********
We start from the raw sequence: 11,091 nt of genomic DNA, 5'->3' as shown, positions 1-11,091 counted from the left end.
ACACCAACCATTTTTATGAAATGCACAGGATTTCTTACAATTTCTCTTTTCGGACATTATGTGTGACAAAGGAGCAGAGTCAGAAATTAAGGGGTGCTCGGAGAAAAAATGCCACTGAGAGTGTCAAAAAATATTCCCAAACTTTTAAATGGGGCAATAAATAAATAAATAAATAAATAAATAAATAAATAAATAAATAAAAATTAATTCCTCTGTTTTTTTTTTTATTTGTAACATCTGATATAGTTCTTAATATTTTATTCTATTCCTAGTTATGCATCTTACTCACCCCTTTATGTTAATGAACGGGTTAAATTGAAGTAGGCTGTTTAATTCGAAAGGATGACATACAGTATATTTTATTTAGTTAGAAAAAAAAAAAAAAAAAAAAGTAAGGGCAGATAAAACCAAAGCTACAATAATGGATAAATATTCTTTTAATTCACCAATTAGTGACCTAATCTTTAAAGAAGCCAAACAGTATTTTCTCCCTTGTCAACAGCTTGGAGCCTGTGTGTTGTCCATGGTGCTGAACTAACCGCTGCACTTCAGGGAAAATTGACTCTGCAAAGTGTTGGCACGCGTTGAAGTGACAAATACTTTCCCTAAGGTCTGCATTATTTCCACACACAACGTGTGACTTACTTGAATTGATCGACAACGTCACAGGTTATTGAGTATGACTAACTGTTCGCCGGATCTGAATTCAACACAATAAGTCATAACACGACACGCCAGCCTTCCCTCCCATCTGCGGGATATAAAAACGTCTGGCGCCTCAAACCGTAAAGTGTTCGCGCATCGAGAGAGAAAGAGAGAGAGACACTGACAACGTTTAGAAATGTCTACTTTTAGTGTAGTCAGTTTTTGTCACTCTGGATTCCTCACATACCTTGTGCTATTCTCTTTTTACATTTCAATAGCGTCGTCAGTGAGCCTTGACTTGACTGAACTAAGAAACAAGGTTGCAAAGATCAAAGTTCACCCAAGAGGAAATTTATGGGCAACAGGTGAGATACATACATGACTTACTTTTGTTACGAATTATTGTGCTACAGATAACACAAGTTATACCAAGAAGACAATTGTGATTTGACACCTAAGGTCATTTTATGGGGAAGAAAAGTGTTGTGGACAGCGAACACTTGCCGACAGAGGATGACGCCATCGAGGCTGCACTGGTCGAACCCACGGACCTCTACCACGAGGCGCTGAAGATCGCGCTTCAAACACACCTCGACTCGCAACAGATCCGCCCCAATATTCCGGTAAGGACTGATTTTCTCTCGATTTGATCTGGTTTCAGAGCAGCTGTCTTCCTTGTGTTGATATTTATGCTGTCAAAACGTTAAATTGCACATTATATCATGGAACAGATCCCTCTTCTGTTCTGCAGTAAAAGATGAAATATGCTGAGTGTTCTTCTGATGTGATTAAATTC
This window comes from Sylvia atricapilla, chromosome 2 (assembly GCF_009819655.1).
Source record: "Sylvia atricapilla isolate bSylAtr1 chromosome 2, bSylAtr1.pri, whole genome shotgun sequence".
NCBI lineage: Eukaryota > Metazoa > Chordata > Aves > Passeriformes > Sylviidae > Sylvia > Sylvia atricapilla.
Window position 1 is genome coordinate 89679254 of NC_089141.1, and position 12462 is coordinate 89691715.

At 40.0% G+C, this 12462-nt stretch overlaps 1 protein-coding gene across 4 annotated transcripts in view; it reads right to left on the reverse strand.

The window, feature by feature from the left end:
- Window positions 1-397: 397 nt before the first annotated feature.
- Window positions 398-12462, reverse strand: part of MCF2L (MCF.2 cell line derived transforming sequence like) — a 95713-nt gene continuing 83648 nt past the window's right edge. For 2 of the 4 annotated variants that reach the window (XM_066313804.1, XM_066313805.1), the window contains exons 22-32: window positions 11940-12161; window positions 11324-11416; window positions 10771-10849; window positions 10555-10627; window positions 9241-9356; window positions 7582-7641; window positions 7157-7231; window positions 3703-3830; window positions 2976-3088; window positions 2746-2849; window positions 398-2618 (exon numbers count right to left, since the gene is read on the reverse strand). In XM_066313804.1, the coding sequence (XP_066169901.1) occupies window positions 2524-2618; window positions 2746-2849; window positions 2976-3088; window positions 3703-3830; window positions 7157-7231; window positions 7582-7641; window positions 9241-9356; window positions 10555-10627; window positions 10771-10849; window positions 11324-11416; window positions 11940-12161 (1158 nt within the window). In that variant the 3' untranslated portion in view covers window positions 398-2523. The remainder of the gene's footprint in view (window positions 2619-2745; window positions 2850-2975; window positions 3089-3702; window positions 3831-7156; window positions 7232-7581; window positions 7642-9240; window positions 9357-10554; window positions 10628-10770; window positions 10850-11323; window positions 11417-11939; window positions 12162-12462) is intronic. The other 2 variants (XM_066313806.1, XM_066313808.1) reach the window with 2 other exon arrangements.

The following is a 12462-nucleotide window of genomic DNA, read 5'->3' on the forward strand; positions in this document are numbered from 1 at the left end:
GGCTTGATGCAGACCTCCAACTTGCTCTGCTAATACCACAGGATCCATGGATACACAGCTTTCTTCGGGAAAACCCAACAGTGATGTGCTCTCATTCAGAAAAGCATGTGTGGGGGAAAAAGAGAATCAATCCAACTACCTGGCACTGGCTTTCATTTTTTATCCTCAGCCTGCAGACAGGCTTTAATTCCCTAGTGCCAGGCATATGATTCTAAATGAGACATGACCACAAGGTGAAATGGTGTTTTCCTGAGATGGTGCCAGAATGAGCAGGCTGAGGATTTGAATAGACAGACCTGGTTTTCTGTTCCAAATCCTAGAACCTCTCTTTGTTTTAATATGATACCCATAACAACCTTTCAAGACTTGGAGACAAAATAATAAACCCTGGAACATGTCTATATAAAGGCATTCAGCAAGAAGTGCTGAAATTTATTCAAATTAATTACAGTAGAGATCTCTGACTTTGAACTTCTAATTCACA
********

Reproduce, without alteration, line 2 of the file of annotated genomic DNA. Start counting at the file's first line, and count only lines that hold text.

ACACCAACCATTTTTATGAAATGCACAGGATTTCTTACAATTTCTCTTTTCGGACATTATGTGTGACAAAGGAGCAGAGTCAGAAATTAAGGGGTGCTCGGAGAAAAAATGCCACTGAGAGTGTCAAAAAATATTCCCAAACTTTTAAATGGGGCAATAAATAAATAAATAAATAAATAAATAAATAAATAAATAAATAAAAATTAATTCCTCTGTTTTTTTTTTTATTTGTAACATCTGATATAGTTCTTAATATTTTATTCTATTCCTAGTTATGCATCTTACTCACCCCTTTATGTTAATGAACGGGTTAAATTGAAGTAGGCTGTTTAATTCGAAAGGATGACATACAGTATATTTTATTTAGTTAGAAAAAAAAAAAAAAAAAAAAGTAAGGGCAGATAAAACCAAAGCTACAATAATGGATAAATATTCTTTTAATTCACCAATTAGTGACCTAATCTTTAAAGAAGCCAAACAGTATTTTCTCCCTTGTCAACAGCTTGGAGCCTGTGTGTTGTCCATGGTGCTGAACTAACCGCTGCACTTCAGGGAAAATTGACTCTGCAAAGTGTTGGCACGCGTTGAAGTGACAAATACTTTCCCTAAGGTCTGCATTATTTCCACACACAACGTGTGACTTACTTGAATTGATCGACAACGTCACAGGTTATTGAGTATGACTAACTGTTCGCCGGATCTGAATTCAACACAATAAGTCATAACACGACACGCCAGCCTTCCCTCCCATCTGCGGGATATAAAAACGTCTGGCGCCTCAAACCGTAAAGTGTTCGCGCATCGAGAGAGAAAGAGAGAGAGACACTGACAACGTTTAGAAATGTCTACTTTTAGTGTAGTCAGTTTTTGTCACTCTGGATTCCTCACATACCTTGTGCTATTCTCTTTTTACATTTCAATAGCGTCGTCAGTGAGCCTTGACTTGACTGAACTAAGAAACAAGGTTGCAAAGATCAAAGTTCACCCAAGAGGAAATTTATGGGCAACAGGTGAGATACATACATGACTTACTTTTGTTACGAATTATTGTGCTACAGATAACACAAGTTATACCAAGAAGACAATTGTGATTTGACACCTAAGGTCATTTTATGGGGAAGAAAAGTGTTGTGGACAGCGAACACTTGCCGACAGAGGATGACGCCATCGAGGCTGCACTGGTCGAACCCACGGACCTCTACCACGAGGCGCTGAAGATCGCGCTTCAAACACACCTCGACTCGCAACAGATCCGCCCCAATATTCCGGTAAGGACTGATTTTCTCTCGATTTGATCTGGTTTCAGAGCAGCTGTCTTCCTTGTGTTGATATTTATGCTGTCAAAACGTTAAATTGCACATTATATCATGGAACAGATCCCTCTTCTGTTCTGCAGTAAAAGATGAAATATGCTGAGTGTTCTTCTGATGTGATTAAATTC